The audience applauded wildly as she described the conservation accord as a crucial first step towards uniting 17 Chilean national parks in what will be known as “the route of parks”. “This is unprecedented and will become one of the most famous routes in the world, connecting up communities and bringing new economic activity to each region. There is no long-term conservation possible unless neighbouring communities find that their best interests are served. National parks have proven to be a strong source of national pride, creating honour and admiration throughout their citizenry.”

With foreign tourism booming in Chile, the route of the park's concept is expected to consolidate what today is a haphazard and largely unorganised tourist circuit stretching for 2,400km from the city of Puerto Montt in the north to the Beagle Channel astride Tierra del Fuego in southernmost Chile. “National parks are the gold standard of conservation,” said Hernán Mladinic, who spent years working to persuade the Chilean government to preserve intact ecosystems in southern Chile. “For every dollar you invest in national parks, you get 10 back; it’s more profitable than copper.”

The transition from private park to national park will be incremental over the next two years as Chilean government officials seek to maintain the aesthetics and design with which Tompkins infused Parque Pumalín.

Employing an American concept known as “wild and scenic highways”, the new parks will seek to implement a design aesthetic that includes scenic lookout points, artfully designed signage and attempts to have roads follow the contours of the land rather than ripping straight lines through the rugged terrain.

While there was no opposition to the announcement of the new park, Tompkins had long faced bitter resistance. Local politicians accused him of harbouring secret plans to kick settlers off their land or create a dump for radioactive material. Others alleged that Tompkins planned to create a Jewish homeland or wanted to breed a mixed-race beast by crossing African lions with Patagonian pumas to attack  local livestock. “I remember a local farmer saying that Doug flew his plane so low that it wouldn’t be hard to wait on the hillside with a Mauser and shoot it down,” said Laura Casanova, a hotel operator in El Amarillo, who knew Tompkins for some 20 years.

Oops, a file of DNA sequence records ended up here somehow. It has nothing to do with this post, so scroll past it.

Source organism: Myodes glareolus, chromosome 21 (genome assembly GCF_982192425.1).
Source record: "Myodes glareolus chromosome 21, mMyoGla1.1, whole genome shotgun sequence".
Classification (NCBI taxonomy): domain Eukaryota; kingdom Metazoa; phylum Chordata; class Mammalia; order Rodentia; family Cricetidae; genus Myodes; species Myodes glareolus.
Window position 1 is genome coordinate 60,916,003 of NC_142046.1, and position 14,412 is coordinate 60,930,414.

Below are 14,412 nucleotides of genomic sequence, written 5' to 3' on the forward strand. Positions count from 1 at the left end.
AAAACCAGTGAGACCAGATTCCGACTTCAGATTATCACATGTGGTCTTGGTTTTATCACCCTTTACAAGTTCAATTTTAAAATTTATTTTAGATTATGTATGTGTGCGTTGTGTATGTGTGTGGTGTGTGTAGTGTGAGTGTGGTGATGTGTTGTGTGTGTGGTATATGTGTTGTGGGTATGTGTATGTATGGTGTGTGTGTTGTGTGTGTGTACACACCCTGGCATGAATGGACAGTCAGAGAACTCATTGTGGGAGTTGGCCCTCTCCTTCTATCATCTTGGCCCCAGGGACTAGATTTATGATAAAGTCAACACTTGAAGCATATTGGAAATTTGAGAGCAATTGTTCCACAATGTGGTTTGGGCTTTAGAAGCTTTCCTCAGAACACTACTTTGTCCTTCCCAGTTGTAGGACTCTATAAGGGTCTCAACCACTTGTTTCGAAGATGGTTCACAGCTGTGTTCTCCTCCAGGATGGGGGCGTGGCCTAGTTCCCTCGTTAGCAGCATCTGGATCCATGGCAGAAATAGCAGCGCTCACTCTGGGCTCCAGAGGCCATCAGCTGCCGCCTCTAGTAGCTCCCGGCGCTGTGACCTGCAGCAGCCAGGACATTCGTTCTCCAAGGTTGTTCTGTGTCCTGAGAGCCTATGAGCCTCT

While his relationship with Chilean authorities was rocky at times, both Tompkins and his partner Kris found wide success across South America. In Argentina they worked closely with the national government to create Monte Léon national park and had several other large-scale projects reaching completion including Iberá National Park in Corrientes.

In Argentina, Kris Tompkins oversees  programmes to reintroduce endangered species including jaguars, giant anteaters, peccaries, tapirs and pampas deer. Known as “rewilding”, the programme has been extremely successful as species on the brink of extinction, including the pampas deer and the giant anteater, are now thriving. 

“What I would like to do is change the way national parks look at rewilding everywhere in the world where there are extirpated [locally extinct] species and make it one of the goals of national parks everywhere, to rewild,” she said. “As they say, landscape without wildlife is just scenery.”

The Chilean move stands in stark contrast to the policies of US president Donald Trump, who has rejected global warming, plans to slash the budget of the US Environmental Protection Agency and is seeking to reverse preservation accords signed by the Obama administration.

“It is not just US citizens who have to resist Trump and the influence of extreme right-wing Republicans and the intrinsic selfishness, blindness, anti-science, anti-environment attitude that have recently gotten the upper hand in the States,” said Lito Tejada-Flores, a renowned mountain climber and photographer who was a lifelong friend of Tompkins. “I find it very encouraging that we have some smart leaders in South America – on both sides of the Andes – who have said ‘Yes, conservation is important and science is real’.”